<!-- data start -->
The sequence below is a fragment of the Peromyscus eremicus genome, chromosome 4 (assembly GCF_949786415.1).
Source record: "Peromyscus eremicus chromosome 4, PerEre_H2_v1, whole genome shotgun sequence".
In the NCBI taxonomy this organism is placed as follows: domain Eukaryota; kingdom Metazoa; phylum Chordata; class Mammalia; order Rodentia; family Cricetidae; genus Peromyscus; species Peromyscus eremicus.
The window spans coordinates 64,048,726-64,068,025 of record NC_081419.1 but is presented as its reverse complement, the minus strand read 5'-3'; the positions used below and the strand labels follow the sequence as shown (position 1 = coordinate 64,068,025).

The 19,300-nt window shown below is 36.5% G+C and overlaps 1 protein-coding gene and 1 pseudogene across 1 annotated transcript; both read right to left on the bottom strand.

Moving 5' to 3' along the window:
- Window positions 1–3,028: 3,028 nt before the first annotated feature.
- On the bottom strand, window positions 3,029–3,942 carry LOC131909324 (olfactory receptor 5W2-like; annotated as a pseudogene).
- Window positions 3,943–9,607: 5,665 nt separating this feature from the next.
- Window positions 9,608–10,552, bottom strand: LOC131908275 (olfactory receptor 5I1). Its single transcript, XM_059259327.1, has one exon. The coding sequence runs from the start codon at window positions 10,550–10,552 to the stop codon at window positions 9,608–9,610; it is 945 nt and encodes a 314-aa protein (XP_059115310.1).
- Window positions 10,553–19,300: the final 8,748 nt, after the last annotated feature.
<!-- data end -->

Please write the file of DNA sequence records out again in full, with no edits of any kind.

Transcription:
The sequence below is a fragment of the Peromyscus eremicus genome, chromosome 4 (assembly GCF_949786415.1).
Source record: "Peromyscus eremicus chromosome 4, PerEre_H2_v1, whole genome shotgun sequence".
In the NCBI taxonomy this organism is placed as follows: domain Eukaryota; kingdom Metazoa; phylum Chordata; class Mammalia; order Rodentia; family Cricetidae; genus Peromyscus; species Peromyscus eremicus.
The window spans coordinates 64,048,726-64,068,025 of record NC_081419.1 but is presented as its reverse complement, the minus strand read 5'-3'; the positions used below and the strand labels follow the sequence as shown (position 1 = coordinate 64,068,025).

The 19,300-nt window shown below is 36.5% G+C and overlaps 1 protein-coding gene and 1 pseudogene across 1 annotated transcript; both read right to left on the bottom strand.

Moving 5' to 3' along the window:
- Window positions 1–3,028: 3,028 nt before the first annotated feature.
- On the bottom strand, window positions 3,029–3,942 carry LOC131909324 (olfactory receptor 5W2-like; annotated as a pseudogene).
- Window positions 3,943–9,607: 5,665 nt separating this feature from the next.
- Window positions 9,608–10,552, bottom strand: LOC131908275 (olfactory receptor 5I1). Its single transcript, XM_059259327.1, has one exon. The coding sequence runs from the start codon at window positions 10,550–10,552 to the stop codon at window positions 9,608–9,610; it is 945 nt and encodes a 314-aa protein (XP_059115310.1).
- Window positions 10,553–19,300: the final 8,748 nt, after the last annotated feature.